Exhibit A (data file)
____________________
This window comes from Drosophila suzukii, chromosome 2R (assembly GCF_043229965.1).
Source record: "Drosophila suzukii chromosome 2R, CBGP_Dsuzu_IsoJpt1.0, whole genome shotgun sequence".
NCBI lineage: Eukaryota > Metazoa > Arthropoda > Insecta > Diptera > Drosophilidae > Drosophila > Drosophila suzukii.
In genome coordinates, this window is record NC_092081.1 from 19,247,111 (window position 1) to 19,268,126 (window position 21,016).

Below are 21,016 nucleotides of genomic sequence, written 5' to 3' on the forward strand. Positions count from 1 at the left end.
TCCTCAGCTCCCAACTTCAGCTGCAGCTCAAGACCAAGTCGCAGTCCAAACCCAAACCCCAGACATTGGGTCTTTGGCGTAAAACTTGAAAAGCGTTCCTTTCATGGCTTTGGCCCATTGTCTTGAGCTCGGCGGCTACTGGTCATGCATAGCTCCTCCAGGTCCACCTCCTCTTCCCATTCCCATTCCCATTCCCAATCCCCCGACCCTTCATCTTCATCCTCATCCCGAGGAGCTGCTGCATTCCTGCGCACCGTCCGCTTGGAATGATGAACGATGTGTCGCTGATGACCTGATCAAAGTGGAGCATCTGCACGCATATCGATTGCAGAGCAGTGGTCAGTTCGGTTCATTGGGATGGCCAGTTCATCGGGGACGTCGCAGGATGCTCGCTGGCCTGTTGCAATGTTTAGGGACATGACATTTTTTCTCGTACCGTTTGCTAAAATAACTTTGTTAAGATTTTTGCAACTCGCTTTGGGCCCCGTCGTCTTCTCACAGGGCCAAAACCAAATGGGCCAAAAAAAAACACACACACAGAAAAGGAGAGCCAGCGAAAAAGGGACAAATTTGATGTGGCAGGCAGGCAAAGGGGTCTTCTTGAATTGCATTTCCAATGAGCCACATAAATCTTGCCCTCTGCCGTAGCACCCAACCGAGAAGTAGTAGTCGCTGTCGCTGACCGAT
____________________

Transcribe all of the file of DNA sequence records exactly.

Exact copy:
This window comes from Drosophila suzukii, chromosome 2R (assembly GCF_043229965.1).
Source record: "Drosophila suzukii chromosome 2R, CBGP_Dsuzu_IsoJpt1.0, whole genome shotgun sequence".
NCBI lineage: Eukaryota > Metazoa > Arthropoda > Insecta > Diptera > Drosophilidae > Drosophila > Drosophila suzukii.
In genome coordinates, this window is record NC_092081.1 from 19,247,111 (window position 1) to 19,268,126 (window position 21,016).

Below are 21,016 nucleotides of genomic sequence, written 5' to 3' on the forward strand. Positions count from 1 at the left end.
TCCTCAGCTCCCAACTTCAGCTGCAGCTCAAGACCAAGTCGCAGTCCAAACCCAAACCCCAGACATTGGGTCTTTGGCGTAAAACTTGAAAAGCGTTCCTTTCATGGCTTTGGCCCATTGTCTTGAGCTCGGCGGCTACTGGTCATGCATAGCTCCTCCAGGTCCACCTCCTCTTCCCATTCCCATTCCCATTCCCAATCCCCCGACCCTTCATCTTCATCCTCATCCCGAGGAGCTGCTGCATTCCTGCGCACCGTCCGCTTGGAATGATGAACGATGTGTCGCTGATGACCTGATCAAAGTGGAGCATCTGCACGCATATCGATTGCAGAGCAGTGGTCAGTTCGGTTCATTGGGATGGCCAGTTCATCGGGGACGTCGCAGGATGCTCGCTGGCCTGTTGCAATGTTTAGGGACATGACATTTTTTCTCGTACCGTTTGCTAAAATAACTTTGTTAAGATTTTTGCAACTCGCTTTGGGCCCCGTCGTCTTCTCACAGGGCCAAAACCAAATGGGCCAAAAAAAAACACACACACAGAAAAGGAGAGCCAGCGAAAAAGGGACAAATTTGATGTGGCAGGCAGGCAAAGGGGTCTTCTTGAATTGCATTTCCAATGAGCCACATAAATCTTGCCCTCTGCCGTAGCACCCAACCGAGAAGTAGTAGTCGCTGTCGCTGACCGAT